All The Dumb Things

For the last 5 years (6?) I've been working on a secret guitar pedal, for my friend and former bandmate Wayne. We did 20 years, on and off in Tassy's fab, far out and groovy 60s band, The Breed. He's had trouble finding bassists that stick since I moved to Melbourne. He likes my playing feel, I know when to not look a gift horse in the mouth, so I stuck with, apart from a break to be a better dad, then went back to it... and here I am, 14 years a Melbournite and Wayne is still one of those mates, you don't let go of. So, today, I sat down to do some last little jobs on the secret guitar pedal (*it's not secret to Wayne, BTW, it's his idea) and realised I had drilled one of the socket holes wrong on one of the 2 boxes, this effect needs. It only needs reeming, no biggy. Can't find my reamer. I've been hammering away at my studio setup today, which involved tearing it down to make room for a table for my keys and drum machine, then putting it back togeth

I Hate What Apple Have Become, But I'm Not Switching

Hmm, 2 ABC stories in 2 successive posts. Well, I worked for the Australian Broadcasting Corporation. From the late 80s to a tad less than a decade ago, the Hobart and Melbourne newsrooms of our national broadcaster were my "bread and butter." So I'm loyal to their news reports, I know the editorial process, you can't have better trust for a news service than having been embedded in it and seen the passion and commitment to accuracy and fair reporting of my journo colleagues. Simply as that. The ABC and its staff adhere to the charter, an act of parliament that establishes the entire organisation's independence and editorial policy. Are they always right? No, but they're more often right than "Ninefax" or the Guardian. They're way more accurate than any of Australia's other shitforesaken "news services." So, when the ABC calls out a serious security breach that only affects Android phones , I take that seriously. I've used App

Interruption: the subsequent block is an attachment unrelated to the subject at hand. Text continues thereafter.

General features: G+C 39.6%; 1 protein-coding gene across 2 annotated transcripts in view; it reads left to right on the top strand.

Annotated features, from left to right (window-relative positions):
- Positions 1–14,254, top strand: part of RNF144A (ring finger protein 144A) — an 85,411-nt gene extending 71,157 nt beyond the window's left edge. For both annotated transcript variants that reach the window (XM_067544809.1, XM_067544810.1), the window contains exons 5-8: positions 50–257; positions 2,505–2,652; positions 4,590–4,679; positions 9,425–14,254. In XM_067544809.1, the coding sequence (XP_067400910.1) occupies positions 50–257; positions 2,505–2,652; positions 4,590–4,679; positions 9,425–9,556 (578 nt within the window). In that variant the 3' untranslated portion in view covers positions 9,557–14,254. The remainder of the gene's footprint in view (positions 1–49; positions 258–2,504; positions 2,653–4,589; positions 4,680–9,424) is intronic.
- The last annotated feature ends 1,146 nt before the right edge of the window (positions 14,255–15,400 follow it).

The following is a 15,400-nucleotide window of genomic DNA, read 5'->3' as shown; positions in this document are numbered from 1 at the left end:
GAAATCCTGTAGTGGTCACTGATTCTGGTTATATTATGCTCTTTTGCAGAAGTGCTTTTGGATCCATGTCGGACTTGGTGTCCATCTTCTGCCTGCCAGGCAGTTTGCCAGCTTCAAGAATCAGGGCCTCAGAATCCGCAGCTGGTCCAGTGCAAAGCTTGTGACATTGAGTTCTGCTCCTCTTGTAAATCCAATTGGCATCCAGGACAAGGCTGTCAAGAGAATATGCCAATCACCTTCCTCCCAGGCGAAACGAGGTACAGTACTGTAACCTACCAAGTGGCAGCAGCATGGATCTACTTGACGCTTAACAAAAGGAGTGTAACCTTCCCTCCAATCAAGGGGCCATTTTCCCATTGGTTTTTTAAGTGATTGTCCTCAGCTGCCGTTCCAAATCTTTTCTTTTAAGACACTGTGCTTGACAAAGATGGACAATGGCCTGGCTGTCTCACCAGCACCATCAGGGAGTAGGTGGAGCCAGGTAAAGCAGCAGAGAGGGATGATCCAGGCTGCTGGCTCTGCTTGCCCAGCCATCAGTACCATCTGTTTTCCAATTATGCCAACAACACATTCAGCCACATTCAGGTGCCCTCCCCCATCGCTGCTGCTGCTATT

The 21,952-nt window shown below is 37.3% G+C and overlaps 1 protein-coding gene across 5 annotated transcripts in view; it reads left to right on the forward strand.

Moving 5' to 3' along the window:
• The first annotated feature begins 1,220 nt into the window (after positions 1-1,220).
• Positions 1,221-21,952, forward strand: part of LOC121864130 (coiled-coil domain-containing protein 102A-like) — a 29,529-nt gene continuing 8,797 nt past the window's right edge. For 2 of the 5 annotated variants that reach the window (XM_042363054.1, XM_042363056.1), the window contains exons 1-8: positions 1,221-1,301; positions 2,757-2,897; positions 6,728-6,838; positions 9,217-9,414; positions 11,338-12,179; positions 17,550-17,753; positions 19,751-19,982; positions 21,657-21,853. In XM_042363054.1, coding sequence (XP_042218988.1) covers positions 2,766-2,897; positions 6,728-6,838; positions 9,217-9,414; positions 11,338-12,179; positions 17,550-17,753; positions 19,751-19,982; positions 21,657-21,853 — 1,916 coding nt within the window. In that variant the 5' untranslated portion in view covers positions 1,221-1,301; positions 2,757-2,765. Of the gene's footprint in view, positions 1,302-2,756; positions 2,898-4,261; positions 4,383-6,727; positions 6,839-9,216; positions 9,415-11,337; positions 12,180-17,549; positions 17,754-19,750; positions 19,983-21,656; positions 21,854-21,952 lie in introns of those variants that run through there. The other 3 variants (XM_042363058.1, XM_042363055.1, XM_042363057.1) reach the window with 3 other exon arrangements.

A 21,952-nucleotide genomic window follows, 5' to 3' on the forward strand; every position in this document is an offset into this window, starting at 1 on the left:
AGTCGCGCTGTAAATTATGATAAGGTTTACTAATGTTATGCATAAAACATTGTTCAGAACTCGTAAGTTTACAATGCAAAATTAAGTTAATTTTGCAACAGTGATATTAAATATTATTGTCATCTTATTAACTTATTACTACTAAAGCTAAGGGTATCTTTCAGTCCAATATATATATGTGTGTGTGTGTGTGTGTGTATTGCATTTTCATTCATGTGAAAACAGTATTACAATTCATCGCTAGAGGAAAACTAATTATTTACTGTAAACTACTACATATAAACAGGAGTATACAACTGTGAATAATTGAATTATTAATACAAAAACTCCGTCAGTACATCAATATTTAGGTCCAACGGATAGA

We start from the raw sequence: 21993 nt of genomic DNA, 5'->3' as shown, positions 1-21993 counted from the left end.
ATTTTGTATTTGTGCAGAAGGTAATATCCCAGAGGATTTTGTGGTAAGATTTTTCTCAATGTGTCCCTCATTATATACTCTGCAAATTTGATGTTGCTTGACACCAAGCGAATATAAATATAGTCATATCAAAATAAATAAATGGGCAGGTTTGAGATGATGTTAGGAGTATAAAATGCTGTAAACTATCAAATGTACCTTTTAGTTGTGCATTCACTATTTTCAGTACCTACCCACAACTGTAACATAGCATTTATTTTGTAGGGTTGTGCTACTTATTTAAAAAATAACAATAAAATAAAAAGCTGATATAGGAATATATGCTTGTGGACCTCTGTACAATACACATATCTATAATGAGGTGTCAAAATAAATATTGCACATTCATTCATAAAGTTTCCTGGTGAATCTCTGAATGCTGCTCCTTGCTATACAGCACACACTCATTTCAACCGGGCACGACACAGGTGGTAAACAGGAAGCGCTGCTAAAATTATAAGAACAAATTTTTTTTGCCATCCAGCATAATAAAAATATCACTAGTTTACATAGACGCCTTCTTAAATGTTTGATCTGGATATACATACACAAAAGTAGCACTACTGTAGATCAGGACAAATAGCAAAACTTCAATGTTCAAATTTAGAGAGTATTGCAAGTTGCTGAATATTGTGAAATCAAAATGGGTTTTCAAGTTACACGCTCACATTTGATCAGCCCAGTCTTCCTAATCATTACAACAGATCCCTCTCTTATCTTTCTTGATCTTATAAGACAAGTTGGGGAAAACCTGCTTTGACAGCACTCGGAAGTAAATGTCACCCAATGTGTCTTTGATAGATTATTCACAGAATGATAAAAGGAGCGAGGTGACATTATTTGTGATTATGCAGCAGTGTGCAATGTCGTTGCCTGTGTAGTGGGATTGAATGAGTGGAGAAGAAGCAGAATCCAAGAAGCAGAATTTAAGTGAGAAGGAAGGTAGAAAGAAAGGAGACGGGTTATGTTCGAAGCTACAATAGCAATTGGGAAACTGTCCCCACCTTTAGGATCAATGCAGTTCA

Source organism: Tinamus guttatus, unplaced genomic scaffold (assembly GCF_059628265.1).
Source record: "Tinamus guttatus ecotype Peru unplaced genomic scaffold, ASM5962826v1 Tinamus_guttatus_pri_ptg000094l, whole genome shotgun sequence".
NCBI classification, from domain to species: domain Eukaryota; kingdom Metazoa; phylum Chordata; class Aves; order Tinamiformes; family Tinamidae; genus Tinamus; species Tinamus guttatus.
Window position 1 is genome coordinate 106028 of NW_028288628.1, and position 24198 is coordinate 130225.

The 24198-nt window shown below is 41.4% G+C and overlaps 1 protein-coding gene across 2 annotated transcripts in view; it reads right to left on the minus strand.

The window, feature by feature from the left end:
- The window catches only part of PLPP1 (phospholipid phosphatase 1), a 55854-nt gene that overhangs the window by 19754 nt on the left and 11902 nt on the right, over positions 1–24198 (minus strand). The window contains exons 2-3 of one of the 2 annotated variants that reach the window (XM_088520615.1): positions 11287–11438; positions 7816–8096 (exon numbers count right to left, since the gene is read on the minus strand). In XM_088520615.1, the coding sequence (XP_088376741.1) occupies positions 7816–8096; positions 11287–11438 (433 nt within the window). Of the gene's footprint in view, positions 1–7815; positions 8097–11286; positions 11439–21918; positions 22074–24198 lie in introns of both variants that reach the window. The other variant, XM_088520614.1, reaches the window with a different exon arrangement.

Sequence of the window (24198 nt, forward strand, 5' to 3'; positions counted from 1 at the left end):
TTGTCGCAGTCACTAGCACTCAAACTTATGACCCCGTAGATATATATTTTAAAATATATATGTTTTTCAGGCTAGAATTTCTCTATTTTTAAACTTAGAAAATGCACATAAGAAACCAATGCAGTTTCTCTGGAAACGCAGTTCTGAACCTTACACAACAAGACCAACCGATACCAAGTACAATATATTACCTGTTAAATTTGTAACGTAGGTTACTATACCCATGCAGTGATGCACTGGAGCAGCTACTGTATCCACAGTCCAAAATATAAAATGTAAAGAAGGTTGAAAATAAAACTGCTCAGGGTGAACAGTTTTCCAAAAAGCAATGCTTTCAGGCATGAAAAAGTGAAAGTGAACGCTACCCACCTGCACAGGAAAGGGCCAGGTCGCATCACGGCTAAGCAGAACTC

Three Words for the Federal Government - Federal Discrimination Act

On the ABC's website, today, an article about how people on the autism spectrum are now required to report their autism and seek assessment for fitness to drive . the new laws came into effect nationally last year. Most states don't have a fine for not reporting, but Western Australia has a $500 fine and Queensland has a $9000+ fine for failure to report a health condition that affects driving. Image courtesy Australian Brodcasting Corporation. These laws are reasonable for diabetes, heart conditions, etc, as these conditions can lead to a driver passing out at the wheel. They also make sense with people who have poor vision who may be driving without appropriate prescription glasses. For autism, though?! It's a soft fascism. It's like the early, pre-Reichstag fire, reign of the Nazis in 1930s Germany. It is ablist and descriminatory, aimed at demonising a group of people who actually tend to drive very well. You see, people with "the 'tism" are my p

I Haz A Book In Me!